Josh Taylor is showing boxing's biggest stars how game should be played

·Combat columnist
·5-min read

LAS VEGAS — Slowly, the tide seems to be changing in boxing. Just like the avalanche of no-hitters in Major League Baseball so early in the season, it’s come as somewhat of a surprise, but a pleasant development nonetheless.

For decades, it was hard to get fighters to agree to a unification bout, let alone to fight for an undisputed championship.

But as boxing emerges from the constraints of the coronavirus pandemic, there is a flurry of bouts scheduled for all four of the major sanctioning body belts.

For Josh Taylor, the IBF-WBA super lightweight champion who will attempt to unify the 140-pound championship on Saturday at the Virgin Hotel when he meets WBC-WBO champion Jose Ramirez in the night’s main event, it was a no-brainer.

Taylor entered the World Boxing Super Series tournament for precisely the reason to prove he’s the best. He beat the great Regis Prograis in a spirited finale to become a unified champion.

That, though, wasn’t good enough for him. It’s guys like Taylor and Ramirez who are helping to push the sport forward despite its myriad problems and bringing it more and more into the mainstream.

Ask him why he’s seeking out the biggest challenges when many of his peers aren’t doing the same and you get a simple but perfect response.

“I’m a fighter,” he said, seemingly shocked that anyone would even consider doing otherwise.

EDINBURGH, SCOTLAND - DECEMBER 3: Scottish boxer Josh Taylor, WBO and IBF World light welterweight champion is pictured during a photocall at German Doner Kebab, on December 3, 2019, in Edinburgh, Scotland. (Photo by Ross MacDonald / SNS Group via Getty Images)
EDINBURGH, SCOTLAND - DECEMBER 3: Scottish boxer Josh Taylor, WBO and IBF World light welterweight champion is pictured during a photocall at German Doner Kebab, on December 3, 2019, in Edinburgh, Scotland. (Photo by Ross MacDonald / SNS Group via Getty Images)

Taylor, who is 17-0 with 13 knockouts, has pushed himself for as long as he could remember. There’s no point in being a champion if you don’t prove that you’re the best.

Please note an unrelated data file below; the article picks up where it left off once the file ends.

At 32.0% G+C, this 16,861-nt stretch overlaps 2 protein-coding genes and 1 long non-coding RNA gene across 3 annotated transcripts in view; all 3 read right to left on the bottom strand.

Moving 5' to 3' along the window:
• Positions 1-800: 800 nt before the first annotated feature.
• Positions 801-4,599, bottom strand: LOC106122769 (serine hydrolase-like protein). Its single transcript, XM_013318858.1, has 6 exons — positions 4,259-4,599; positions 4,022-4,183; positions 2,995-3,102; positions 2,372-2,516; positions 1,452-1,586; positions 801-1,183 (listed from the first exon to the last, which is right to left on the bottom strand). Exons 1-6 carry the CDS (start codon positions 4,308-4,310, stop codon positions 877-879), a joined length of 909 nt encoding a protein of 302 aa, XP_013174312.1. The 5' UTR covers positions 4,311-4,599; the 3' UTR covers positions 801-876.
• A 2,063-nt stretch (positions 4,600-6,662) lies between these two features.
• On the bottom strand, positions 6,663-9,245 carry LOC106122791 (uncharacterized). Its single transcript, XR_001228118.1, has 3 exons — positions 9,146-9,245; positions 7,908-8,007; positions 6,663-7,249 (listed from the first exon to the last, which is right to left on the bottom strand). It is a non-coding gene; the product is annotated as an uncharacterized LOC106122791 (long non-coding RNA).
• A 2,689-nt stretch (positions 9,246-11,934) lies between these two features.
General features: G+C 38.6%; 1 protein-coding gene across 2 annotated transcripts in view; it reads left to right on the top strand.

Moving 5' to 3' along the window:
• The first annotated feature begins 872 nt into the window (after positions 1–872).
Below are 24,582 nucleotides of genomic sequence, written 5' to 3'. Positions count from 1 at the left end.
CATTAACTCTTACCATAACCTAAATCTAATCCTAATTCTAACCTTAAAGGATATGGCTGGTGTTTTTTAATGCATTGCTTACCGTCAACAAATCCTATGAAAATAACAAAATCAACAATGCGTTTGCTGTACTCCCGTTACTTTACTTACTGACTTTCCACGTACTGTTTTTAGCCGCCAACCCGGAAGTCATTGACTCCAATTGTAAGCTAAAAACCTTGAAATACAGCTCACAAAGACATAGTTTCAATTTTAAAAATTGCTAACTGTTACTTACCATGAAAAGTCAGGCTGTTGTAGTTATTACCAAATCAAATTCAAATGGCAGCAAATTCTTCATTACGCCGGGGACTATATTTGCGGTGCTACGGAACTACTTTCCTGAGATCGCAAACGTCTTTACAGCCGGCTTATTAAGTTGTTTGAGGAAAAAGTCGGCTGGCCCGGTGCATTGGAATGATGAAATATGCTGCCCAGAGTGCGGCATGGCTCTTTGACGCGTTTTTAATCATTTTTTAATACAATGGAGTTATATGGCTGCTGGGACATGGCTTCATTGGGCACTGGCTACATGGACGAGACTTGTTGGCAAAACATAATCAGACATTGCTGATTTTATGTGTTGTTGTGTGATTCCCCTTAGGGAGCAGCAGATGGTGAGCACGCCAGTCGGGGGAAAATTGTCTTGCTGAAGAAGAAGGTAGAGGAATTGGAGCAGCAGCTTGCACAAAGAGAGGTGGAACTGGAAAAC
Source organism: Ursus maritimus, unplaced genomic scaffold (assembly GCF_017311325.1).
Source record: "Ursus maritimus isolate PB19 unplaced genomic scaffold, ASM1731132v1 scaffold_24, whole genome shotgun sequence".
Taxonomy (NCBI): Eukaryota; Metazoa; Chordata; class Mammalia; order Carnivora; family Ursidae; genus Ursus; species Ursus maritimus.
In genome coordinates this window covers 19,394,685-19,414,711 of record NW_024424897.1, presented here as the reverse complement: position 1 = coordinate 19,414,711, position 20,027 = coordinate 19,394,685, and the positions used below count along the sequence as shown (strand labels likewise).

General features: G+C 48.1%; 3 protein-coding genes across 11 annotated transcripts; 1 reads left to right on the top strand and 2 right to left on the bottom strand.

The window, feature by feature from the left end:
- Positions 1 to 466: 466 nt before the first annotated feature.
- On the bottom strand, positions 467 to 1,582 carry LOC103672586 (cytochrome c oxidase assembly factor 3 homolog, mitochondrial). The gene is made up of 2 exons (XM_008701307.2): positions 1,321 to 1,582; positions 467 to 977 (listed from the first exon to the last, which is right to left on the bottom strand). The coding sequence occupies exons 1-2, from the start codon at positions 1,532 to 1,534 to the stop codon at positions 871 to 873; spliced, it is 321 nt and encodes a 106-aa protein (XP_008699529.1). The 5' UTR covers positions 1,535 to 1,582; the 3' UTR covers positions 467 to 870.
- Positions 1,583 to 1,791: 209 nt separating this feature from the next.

And the only way to do that is to do what Taylor is doing: Get into the ring and take on the greatest fighters they can line up for you to face.

“I’m a bred fighter,” he said. “I’m not in the game to beat around the bush and fight people I’m supposed to overwhelm and win. I turned pro at 25, so it’s not as if it was like I turned pro when I was 18, 19 and had time to build a record fighting 10, 12 journeymen and things that built up a padded sort of record.

“I didn’t want to do that. I knew I was world class. I knew the talent that I had. I knew that my amateur career and experience was enough to take me to the world level. So since I was 25 years old when I turned pro, I wanted to progress quickly and push myself as quickly as possible and take the hardest fights.”

He’s done that and finds himself standing on the verge of history. Another win would make him just the second undisputed champion in the division’s history, following Terence Crawford.

He’s in the process of not only unifying the title — and at BetMGM, he’s a 2-1 favorite to defeat Ramirez — but of perhaps becoming the greatest fighter in his country’s history.

He’s from Scotland, which isn’t known for producing the greatest fighters but has brought to the world greats like flyweight Benny Lynch and lightweights Ken Buchanan and Jim Watt.

Taylor still has a long way to go and accomplishments he could add to the list, but he already has to be considered one of the best. It’s a matter of how high on the unofficial list he winds up.

He’s made a dramatic switch, too. After defeating Prograis in a pitched battle, he parted ways with Shane McGuigan and hired Ben Davison as his trainer.

It was a risky move but one that Taylor believed in. Davison has essentially reminded him to do things that he’d gotten away from, Taylor said.

“You’ll see on Saturday the things we’ve been working on, the things we’ve been doing in the gym and the nuances that we’ve been working on,” he said. “It’s just being more well-round. I’m doing things that I’m good at but that I was neglecting a lot. I’m back to the things I was neglecting.”

Undefeated unified champions headed into the biggest fight of their lives don’t usually admit deficiencies or make massive changes like that. It takes a great deal of confidence and self-belief to do that.

And it takes the same to go out and seek out the best time after time. Even Ramirez, who has a similar attitude, loves that trait in Taylor.

“He believes in himself and so he wants to prove it by fighting the best,” Ramirez said. “That’s how you make these kinds of fights that the fans and everybody wants to see.”

On Saturday, Taylor will seize on that opportunity to hit the pinnacle of the sport, one which so many of the modern boxers don’t even seek.

Taylor, though, never gave it a second thought.

“If you don’t believe in yourself, who will?” he said. “I can say I’m the best, and I believe I am, but you have to prove that and that’s what I intend to do.”

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